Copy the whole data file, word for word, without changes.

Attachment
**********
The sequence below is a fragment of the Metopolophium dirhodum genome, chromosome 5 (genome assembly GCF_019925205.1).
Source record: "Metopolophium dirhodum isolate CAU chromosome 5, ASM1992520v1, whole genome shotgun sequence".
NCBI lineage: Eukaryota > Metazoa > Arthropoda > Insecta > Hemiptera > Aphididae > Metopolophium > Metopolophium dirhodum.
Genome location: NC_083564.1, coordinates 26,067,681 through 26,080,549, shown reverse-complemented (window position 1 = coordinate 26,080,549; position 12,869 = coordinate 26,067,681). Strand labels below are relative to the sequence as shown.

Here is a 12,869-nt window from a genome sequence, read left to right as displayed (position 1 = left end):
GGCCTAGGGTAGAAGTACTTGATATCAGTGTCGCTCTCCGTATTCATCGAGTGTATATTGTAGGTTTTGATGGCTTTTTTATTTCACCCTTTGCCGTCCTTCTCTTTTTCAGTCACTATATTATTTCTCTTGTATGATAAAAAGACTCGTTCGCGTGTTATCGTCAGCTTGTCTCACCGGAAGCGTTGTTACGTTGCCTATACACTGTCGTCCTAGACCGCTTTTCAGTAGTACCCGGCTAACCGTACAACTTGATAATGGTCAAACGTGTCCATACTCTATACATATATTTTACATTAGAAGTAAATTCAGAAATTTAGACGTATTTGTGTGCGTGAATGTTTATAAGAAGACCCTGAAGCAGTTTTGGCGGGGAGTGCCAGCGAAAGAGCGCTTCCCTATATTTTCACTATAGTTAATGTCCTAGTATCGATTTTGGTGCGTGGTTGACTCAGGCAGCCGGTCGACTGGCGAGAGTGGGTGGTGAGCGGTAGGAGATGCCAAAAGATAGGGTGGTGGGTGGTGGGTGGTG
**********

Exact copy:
The sequence below is a fragment of the Metopolophium dirhodum genome, chromosome 5 (genome assembly GCF_019925205.1).
Source record: "Metopolophium dirhodum isolate CAU chromosome 5, ASM1992520v1, whole genome shotgun sequence".
NCBI lineage: Eukaryota > Metazoa > Arthropoda > Insecta > Hemiptera > Aphididae > Metopolophium > Metopolophium dirhodum.
Genome location: NC_083564.1, coordinates 26,067,681 through 26,080,549, shown reverse-complemented (window position 1 = coordinate 26,080,549; position 12,869 = coordinate 26,067,681). Strand labels below are relative to the sequence as shown.

Here is a 12,869-nt window from a genome sequence, read left to right as displayed (position 1 = left end):
GGCCTAGGGTAGAAGTACTTGATATCAGTGTCGCTCTCCGTATTCATCGAGTGTATATTGTAGGTTTTGATGGCTTTTTTATTTCACCCTTTGCCGTCCTTCTCTTTTTCAGTCACTATATTATTTCTCTTGTATGATAAAAAGACTCGTTCGCGTGTTATCGTCAGCTTGTCTCACCGGAAGCGTTGTTACGTTGCCTATACACTGTCGTCCTAGACCGCTTTTCAGTAGTACCCGGCTAACCGTACAACTTGATAATGGTCAAACGTGTCCATACTCTATACATATATTTTACATTAGAAGTAAATTCAGAAATTTAGACGTATTTGTGTGCGTGAATGTTTATAAGAAGACCCTGAAGCAGTTTTGGCGGGGAGTGCCAGCGAAAGAGCGCTTCCCTATATTTTCACTATAGTTAATGTCCTAGTATCGATTTTGGTGCGTGGTTGACTCAGGCAGCCGGTCGACTGGCGAGAGTGGGTGGTGAGCGGTAGGAGATGCCAAAAGATAGGGTGGTGGGTGGTGGGTGGTG